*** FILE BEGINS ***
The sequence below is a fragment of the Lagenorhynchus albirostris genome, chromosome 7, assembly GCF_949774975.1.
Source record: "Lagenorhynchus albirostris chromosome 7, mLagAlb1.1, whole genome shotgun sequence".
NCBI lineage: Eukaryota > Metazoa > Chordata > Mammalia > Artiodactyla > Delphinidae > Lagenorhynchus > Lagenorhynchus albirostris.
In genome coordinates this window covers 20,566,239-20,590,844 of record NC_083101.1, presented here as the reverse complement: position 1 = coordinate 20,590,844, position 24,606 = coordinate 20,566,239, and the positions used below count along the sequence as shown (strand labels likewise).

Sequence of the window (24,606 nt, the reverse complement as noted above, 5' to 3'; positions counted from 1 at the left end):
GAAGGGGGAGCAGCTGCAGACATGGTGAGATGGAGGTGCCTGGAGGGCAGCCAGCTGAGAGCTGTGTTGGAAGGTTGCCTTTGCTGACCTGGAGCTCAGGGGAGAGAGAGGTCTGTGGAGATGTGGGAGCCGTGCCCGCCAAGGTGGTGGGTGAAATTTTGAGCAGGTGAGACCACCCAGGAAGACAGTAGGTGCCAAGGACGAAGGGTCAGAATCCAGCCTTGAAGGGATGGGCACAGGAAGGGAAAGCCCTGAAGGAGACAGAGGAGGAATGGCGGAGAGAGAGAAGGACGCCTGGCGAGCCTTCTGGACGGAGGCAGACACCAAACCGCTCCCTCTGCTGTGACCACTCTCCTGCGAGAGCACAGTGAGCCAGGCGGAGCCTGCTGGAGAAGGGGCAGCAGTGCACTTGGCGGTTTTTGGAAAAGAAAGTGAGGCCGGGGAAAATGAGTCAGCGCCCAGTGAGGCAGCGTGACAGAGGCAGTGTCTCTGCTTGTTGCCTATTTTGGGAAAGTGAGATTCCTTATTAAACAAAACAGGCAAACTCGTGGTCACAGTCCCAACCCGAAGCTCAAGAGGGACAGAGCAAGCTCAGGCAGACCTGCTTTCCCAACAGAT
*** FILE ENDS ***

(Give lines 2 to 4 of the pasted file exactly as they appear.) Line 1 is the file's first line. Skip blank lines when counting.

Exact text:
Source record: "Lagenorhynchus albirostris chromosome 7, mLagAlb1.1, whole genome shotgun sequence".
NCBI lineage: Eukaryota > Metazoa > Chordata > Mammalia > Artiodactyla > Delphinidae > Lagenorhynchus > Lagenorhynchus albirostris.
In genome coordinates this window covers 20,566,239-20,590,844 of record NC_083101.1, presented here as the reverse complement: position 1 = coordinate 20,590,844, position 24,606 = coordinate 20,566,239, and the positions used below count along the sequence as shown (strand labels likewise).